Mountain 'tsunamis' or flooding due to the rupture of glacial lakes in Chilean Patagonia have been taking place cyclically since the last glacial maximum 10 000 years ago at a declining magnitude, according to a new study by researchers from the Centro Nacional de Investigación de La Evolución Humana (CENIEH), the Consejo Superior de Investigaciones Científicas, and Royal Holloway University of London.
In a study conducted by the CENIEH Luminescence Laboratory, it has been found that the largest glacial lake outburst flood happened 9 000 years ago, in which the floodwater reached about 70 m (230 feet) high, with a volume of 110 000 cubic m per sec (3.8 million cubic feet per sec)– similar to that caused by flooding in the Amazon River.
After the researchers studied sediments and used hydrological models to calculate volumes, they found that the amounts discharged by glacial lake outbursts declined by three orders of magnitude from the last glacial maximum to the current events between 2008 and 2017.
"Dating these floods has been fundamental to matching them to the advance and retreat of glaciers, and seeing how they relate to the climatic changes of recent millennia," stated Alicia Medialdea, a researcher on the CENIEH Geochronology Program.
The scientists identified a total of 86 catastrophic floods that happened in five phases coinciding with the end of neoglacial periods when glacial retreat weakened the ice. Another period of major floods was around 6 000 years ago, with flows of up to 20 000 cubic m per sec (706 000 cubic feet per sec).
One of those that stood out among the more recent periods is the event that occurred 600 years ago, with 10 outbursts discharging up to 6 000 cubic m per sec (212 000 cubic feet per sec)– nearly twice an extraordinary flood in the River Ebro.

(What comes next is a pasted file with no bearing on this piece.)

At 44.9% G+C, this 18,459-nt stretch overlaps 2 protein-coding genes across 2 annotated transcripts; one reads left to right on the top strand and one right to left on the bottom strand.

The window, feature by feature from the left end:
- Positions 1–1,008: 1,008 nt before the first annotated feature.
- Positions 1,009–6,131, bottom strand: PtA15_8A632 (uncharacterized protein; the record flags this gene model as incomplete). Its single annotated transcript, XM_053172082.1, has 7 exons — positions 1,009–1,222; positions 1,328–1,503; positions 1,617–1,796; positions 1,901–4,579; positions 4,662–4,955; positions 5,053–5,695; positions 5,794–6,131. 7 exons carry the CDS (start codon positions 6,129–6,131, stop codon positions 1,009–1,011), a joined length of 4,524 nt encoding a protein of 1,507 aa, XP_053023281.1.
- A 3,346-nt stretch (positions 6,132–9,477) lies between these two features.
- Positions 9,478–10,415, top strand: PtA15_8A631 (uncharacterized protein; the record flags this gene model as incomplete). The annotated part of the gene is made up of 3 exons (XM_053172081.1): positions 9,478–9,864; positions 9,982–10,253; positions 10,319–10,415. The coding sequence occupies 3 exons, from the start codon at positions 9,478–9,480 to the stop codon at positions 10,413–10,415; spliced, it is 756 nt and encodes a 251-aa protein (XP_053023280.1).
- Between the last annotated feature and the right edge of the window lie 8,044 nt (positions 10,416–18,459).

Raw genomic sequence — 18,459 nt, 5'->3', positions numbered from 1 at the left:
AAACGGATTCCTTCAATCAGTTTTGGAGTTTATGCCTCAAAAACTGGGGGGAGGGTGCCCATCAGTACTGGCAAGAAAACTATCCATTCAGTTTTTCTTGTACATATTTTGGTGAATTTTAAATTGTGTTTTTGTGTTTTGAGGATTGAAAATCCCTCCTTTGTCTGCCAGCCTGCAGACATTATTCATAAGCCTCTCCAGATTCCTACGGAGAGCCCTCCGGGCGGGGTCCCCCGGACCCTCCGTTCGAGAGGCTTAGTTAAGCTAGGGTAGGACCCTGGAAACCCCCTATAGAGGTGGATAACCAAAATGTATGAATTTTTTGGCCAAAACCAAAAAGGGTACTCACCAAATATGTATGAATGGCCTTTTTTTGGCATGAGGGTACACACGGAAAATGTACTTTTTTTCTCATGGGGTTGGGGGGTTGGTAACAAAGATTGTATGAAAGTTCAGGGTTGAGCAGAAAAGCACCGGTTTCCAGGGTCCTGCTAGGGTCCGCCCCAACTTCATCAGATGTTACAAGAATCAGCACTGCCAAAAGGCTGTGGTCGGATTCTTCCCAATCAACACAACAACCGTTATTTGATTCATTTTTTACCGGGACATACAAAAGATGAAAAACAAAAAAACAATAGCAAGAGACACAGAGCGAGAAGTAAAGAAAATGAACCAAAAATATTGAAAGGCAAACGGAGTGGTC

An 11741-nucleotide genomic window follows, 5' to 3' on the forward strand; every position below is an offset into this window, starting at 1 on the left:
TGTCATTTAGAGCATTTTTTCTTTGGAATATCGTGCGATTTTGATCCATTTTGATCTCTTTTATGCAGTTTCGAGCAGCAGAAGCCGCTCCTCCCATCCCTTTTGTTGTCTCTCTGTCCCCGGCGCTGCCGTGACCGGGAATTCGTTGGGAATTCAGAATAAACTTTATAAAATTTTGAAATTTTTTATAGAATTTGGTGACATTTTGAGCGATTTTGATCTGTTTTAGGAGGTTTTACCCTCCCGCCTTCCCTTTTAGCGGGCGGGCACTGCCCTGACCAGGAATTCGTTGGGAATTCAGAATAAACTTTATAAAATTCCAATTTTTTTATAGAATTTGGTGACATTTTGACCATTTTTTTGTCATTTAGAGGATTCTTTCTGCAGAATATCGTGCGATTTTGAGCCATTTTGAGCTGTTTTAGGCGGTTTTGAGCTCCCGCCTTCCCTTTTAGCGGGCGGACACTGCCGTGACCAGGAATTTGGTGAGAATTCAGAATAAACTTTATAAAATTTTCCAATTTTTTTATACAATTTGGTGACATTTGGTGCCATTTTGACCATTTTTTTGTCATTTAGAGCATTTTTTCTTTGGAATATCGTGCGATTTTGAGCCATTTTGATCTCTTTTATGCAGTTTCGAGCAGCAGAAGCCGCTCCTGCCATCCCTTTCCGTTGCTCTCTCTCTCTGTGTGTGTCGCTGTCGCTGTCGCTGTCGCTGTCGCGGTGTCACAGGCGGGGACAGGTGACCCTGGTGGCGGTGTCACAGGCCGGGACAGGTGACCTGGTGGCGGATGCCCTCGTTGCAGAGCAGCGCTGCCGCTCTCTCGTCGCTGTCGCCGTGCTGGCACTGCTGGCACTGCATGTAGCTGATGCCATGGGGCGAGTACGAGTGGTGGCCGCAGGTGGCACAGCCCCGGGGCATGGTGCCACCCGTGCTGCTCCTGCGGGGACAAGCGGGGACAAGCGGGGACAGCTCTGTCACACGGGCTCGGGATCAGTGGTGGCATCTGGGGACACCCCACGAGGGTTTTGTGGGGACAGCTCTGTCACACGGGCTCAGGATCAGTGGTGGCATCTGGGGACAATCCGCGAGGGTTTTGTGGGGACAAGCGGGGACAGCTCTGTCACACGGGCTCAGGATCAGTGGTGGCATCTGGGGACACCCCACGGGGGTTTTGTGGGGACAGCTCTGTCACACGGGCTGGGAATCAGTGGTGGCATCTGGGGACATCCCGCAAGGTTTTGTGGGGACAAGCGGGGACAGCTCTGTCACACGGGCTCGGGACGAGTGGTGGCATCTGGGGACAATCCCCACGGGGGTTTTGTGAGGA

In comparison, the recent outbursts from Lake Cachet 2, with a total of 27 events from 2008 to 2017, drained around 3 800 cubic m per sec (134 000 cubic feet per sec), posing a grave threat to the settlements near the River Baker in the Aysen Region.
"Our study demonstrates that recent floods caused by glacial lake outbursts are not exceptional in terms of their size if we look at the millennial record of these events," said Gerardo Benito, a CSIC researcher at the Museo Nacional de Ciencias Naturales.
Even so, the outbursts trigger mountain tsunamis, posing risks to the socio-economic activities in the Aysen area.
Image: Outbursts from Lake Cachet 2 in 2009. Credit: CENIEH
"Declining discharge of glacier outburst floods through the Holocene in central Patagonia" – Benito, G., et al. – Quaternary Science Reviews – DOI: 10.1016/j.quascirev.2021.106810
Glacier outburst floods are a major hazard in glacierized catchments. Global analyses have shown reduced frequency of glacier floods over recent decades but there is limited longer-term data on event magnitude and frequency. Here, we present a Holocene palaeoflood record from the Río Baker (Chilean Patagonia), quantifying the discharge and timing of glacier floods over millennial timescales. A catastrophic flood of 110,000 m3/s (0.11 Sv) occurred at 9.6 ± 0.8 ka, during final stages of the Late Glacial Interglacial Transition, followed by five flood-phases coeval or post-dating Holocene neoglacials. Highest flood frequencies occurred at 4.3–4.4 ka, with 26 floods of minimum discharges of 10,000–11,000 m3/s, and 0.6 ka with 10 floods exceeding 4600–5700 m3/s. The largest modern outburst flood recorded surpassed ∼3810 m3/s. Thus glacier flood magnitude declines from the order of 0.1 to 0.01 Sv over the Early to Mid Holocene, and to 0.001 Sv in the instrumental record.
Featured image credit: CENIEH
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